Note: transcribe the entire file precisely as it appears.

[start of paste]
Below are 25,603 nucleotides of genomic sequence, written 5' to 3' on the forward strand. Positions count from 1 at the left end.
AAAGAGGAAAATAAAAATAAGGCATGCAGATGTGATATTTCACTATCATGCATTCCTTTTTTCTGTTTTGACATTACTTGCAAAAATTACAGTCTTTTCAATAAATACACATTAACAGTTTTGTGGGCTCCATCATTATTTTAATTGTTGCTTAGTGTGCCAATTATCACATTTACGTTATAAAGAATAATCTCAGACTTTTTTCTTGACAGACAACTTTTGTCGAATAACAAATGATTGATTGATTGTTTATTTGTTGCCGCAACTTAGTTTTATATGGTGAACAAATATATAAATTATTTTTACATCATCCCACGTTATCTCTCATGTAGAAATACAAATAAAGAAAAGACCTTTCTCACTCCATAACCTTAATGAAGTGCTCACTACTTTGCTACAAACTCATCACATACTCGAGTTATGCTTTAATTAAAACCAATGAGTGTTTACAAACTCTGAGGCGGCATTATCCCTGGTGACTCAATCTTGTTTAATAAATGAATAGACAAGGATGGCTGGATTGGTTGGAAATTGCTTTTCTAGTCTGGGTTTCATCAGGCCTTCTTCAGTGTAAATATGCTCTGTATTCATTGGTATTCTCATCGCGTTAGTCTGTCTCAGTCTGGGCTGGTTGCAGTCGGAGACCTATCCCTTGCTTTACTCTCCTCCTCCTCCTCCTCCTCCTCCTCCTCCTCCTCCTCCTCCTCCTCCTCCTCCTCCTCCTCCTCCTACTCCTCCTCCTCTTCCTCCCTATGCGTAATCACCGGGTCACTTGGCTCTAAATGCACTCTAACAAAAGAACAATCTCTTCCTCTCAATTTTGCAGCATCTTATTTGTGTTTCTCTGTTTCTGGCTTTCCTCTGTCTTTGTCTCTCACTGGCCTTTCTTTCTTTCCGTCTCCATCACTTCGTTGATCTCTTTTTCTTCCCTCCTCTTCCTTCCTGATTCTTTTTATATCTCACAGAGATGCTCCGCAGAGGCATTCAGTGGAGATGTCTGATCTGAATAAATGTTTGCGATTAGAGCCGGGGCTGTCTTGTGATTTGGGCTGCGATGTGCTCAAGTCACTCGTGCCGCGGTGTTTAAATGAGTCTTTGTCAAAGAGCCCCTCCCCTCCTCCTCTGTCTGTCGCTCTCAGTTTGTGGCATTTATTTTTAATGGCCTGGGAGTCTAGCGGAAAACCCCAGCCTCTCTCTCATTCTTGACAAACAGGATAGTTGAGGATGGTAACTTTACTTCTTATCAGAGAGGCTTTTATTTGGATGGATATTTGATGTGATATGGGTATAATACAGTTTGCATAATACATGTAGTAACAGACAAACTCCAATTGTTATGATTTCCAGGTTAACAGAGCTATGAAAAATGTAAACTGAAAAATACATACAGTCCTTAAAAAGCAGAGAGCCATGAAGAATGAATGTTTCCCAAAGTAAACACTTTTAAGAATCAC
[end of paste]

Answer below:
Below are 25,603 nucleotides of genomic sequence, written 5' to 3' on the forward strand. Positions count from 1 at the left end.
AAAGAGGAAAATAAAAATAAGGCATGCAGATGTGATATTTCACTATCATGCATTCCTTTTTTCTGTTTTGACATTACTTGCAAAAATTACAGTCTTTTCAATAAATACACATTAACAGTTTTGTGGGCTCCATCATTATTTTAATTGTTGCTTAGTGTGCCAATTATCACATTTACGTTATAAAGAATAATCTCAGACTTTTTTCTTGACAGACAACTTTTGTCGAATAACAAATGATTGATTGATTGTTTATTTGTTGCCGCAACTTAGTTTTATATGGTGAACAAATATATAAATTATTTTTACATCATCCCACGTTATCTCTCATGTAGAAATACAAATAAAGAAAAGACCTTTCTCACTCCATAACCTTAATGAAGTGCTCACTACTTTGCTACAAACTCATCACATACTCGAGTTATGCTTTAATTAAAACCAATGAGTGTTTACAAACTCTGAGGCGGCATTATCCCTGGTGACTCAATCTTGTTTAATAAATGAATAGACAAGGATGGCTGGATTGGTTGGAAATTGCTTTTCTAGTCTGGGTTTCATCAGGCCTTCTTCAGTGTAAATATGCTCTGTATTCATTGGTATTCTCATCGCGTTAGTCTGTCTCAGTCTGGGCTGGTTGCAGTCGGAGACCTATCCCTTGCTTTACTCTCCTCCTCCTCCTCCTCCTCCTCCTCCTCCTCCTCCTCCTCCTCCTCCTCCTCCTCCTCCTCCTCCTACTCCTCCTCCTCTTCCTCCCTATGCGTAATCACCGGGTCACTTGGCTCTAAATGCACTCTAACAAAAGAACAATCTCTTCCTCTCAATTTTGCAGCATCTTATTTGTGTTTCTCTGTTTCTGGCTTTCCTCTGTCTTTGTCTCTCACTGGCCTTTCTTTCTTTCCGTCTCCATCACTTCGTTGATCTCTTTTTCTTCCCTCCTCTTCCTTCCTGATTCTTTTTATATCTCACAGAGATGCTCCGCAGAGGCATTCAGTGGAGATGTCTGATCTGAATAAATGTTTGCGATTAGAGCCGGGGCTGTCTTGTGATTTGGGCTGCGATGTGCTCAAGTCACTCGTGCCGCGGTGTTTAAATGAGTCTTTGTCAAAGAGCCCCTCCCCTCCTCCTCTGTCTGTCGCTCTCAGTTTGTGGCATTTATTTTTAATGGCCTGGGAGTCTAGCGGAAAACCCCAGCCTCTCTCTCATTCTTGACAAACAGGATAGTTGAGGATGGTAACTTTACTTCTTATCAGAGAGGCTTTTATTTGGATGGATATTTGATGTGATATGGGTATAATACAGTTTGCATAATACATGTAGTAACAGACAAACTCCAATTGTTATGATTTCCAGGTTAACAGAGCTATGAAAAATGTAAACTGAAAAATACATACAGTCCTTAAAAAGCAGAGAGCCATGAAGAATGAATGTTTCCCAAAGTAAACACTTTTAAGAATCAC